The metrics in this table make one thing clear: Home Health Care produces better outcomes. We look at patients from the facility on the page who were coded for Home Health Care at discharge. We then compare the stats for that population, comparing those who received home care versus those who did not receive home care.
The patient population in this table is limited to Inpatient discharges. Also, the reporting period is offset from other tables on the page to maintain patient confidentiality.
Understanding the Metrics
There are two rows in the table. The top row contains data for patients who were admitted to home health care. The bottom row contains data for patients who were not admitted to home care.
|Total||This column contains the total count of distinct patients who were coded for home health care at discharge from the selected facility relative to the subcategory specified in the row header.|
|Percent of All Inpatient||This Facility||The percent of total patients who were coded for Home Health care at discharge from the facility on this page relative to the subcategory specified by the row header. If this number is far below the county and state averages, it might be indicative of a situation where discharge planning at the facility needs to be improved.|
|County and State Averages||These columns contain the parallel county and state averages for the first metric in the section.|
|Percent of All Patients who received Discharge Instructions||This Facility||This metric shows the relative percentages of patients who were coded for home care at discharge. These two numbers will total to 100%. This allows a quick comparison of coded patients who were admitted to home care versus those who did not.|
|County and State Averages||These columns reveal the comparative county and state averages for patients coded for home health at discharge.|
|% Readmitted: 30 days||This Facility||This is the % Readmitted rate for the patient subcategory in each row. Invariably this shows the distinct advantage to the hospital provided by patients adhering to discharge coding. That is, they are admitted to home health care.|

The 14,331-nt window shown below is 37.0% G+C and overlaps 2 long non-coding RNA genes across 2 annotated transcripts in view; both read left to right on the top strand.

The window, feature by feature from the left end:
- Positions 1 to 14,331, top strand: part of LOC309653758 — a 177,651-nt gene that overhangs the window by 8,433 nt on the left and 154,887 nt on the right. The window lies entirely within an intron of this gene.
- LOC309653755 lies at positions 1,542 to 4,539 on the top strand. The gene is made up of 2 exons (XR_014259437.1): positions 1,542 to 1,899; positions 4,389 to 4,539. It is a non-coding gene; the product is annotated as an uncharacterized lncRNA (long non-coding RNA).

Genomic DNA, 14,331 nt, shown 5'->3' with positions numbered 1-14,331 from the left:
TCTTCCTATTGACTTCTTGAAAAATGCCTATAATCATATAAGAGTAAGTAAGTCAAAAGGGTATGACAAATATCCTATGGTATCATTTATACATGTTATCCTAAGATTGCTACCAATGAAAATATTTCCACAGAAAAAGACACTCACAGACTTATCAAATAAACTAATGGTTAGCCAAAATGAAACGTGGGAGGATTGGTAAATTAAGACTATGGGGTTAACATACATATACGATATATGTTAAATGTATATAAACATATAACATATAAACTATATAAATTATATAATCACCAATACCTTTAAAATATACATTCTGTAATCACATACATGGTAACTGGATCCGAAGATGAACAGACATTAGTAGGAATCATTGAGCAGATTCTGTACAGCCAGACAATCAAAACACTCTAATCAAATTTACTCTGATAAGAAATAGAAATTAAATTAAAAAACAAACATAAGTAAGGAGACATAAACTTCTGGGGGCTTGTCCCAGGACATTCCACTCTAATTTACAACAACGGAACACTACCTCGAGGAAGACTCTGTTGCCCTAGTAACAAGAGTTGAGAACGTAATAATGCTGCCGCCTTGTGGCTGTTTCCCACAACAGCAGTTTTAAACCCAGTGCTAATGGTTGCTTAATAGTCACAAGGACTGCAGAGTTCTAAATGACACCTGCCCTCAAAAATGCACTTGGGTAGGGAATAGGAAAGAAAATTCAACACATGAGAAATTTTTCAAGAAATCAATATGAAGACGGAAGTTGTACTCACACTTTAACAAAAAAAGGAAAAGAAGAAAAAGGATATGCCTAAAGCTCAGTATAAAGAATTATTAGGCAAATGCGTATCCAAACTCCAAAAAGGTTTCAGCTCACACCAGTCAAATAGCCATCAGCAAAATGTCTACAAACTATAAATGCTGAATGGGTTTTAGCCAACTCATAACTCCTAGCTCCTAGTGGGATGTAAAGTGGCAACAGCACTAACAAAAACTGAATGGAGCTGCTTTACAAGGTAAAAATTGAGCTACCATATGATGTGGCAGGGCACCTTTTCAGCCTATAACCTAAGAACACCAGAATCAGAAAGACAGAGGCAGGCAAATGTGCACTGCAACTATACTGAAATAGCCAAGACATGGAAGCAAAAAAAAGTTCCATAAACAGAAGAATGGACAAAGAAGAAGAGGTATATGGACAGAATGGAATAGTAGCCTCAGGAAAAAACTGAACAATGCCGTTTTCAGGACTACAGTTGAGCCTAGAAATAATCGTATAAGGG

|County and State Averages||These columns contain the county and state comparative readmission rates. If the facility % Readmission rates are significantly higher than the county and state averages, this indicates an area of attention required by the hospital.|
Even though the table includes "Instructions" in the name, you should not construe that any instructions were given to any patient. What is counted in this table are patients who were coded for home care at discharge. For more information, see How are Facility Discharge Instruction Codes Determined?
Even in the best situation, not every patient will be admitted to the same post-acute care as they were coded for at discharge. Nevertheless, with increasing effort to code properly and communicate the advantages and even necessity of post-acute care, we can push the overall success rate of post discharge adherence always closer to 100%.
In the case of home health care, there is a critical advantage that this table highlights.
The data in this table should be used in close conjunction to the metrics contained in the Post Acute Destinations/Discharge Metrics table.
First, we look at the PAD Table:
The metrics in the box are the focus. 2,456 patients were coded for home care at discharge, but, of those patients, only 1,742 were admitted to home health care. For this facility, that leaves 714 patients who were coded for home care but who were not admitted. Let's take a look at what this means to the hospital.
This table has been revised to focus on the data most relevant to this example.
This table includes only patients who were coded for home care. If we compare the readmission rates for patients who were admitted to home care versus those not admitted, we see that there is a 7.0 percent advantage when patients are admitted to home care.
We can put these two numbers together: 714 patients were coded for home care who were not admitted. From our Readmission metrics, we know that 7.0% fewer of those 714 would re-admit to a hospital if they had received Home care; that is 50 patients for this hospital who would likely not readmit if they were admitted to home care. This is a valuable message to take to a hospital to encourage a partnership to strengthen discharge planning and patient adherence.
Why Don't the Counts match?
If we look at the PAD table on the top we see that there were 2,456 patients discharged from inpatient care who were coded for home care. In the lower table, if we add up the two rows, we would expect to see the same number, but instead, the total is 2,468.
The data for these two table is pulled from two different one year periods.
Although the metrics are the same the counts come from two different periods. Because CMS provides data based on the close date of a billing episode, we are unable to align all inpatient discharges with a completed home care billing episode. In order to get the most complete data, we move the reporting period back by a quarter to make sure that we have the most complete metrics.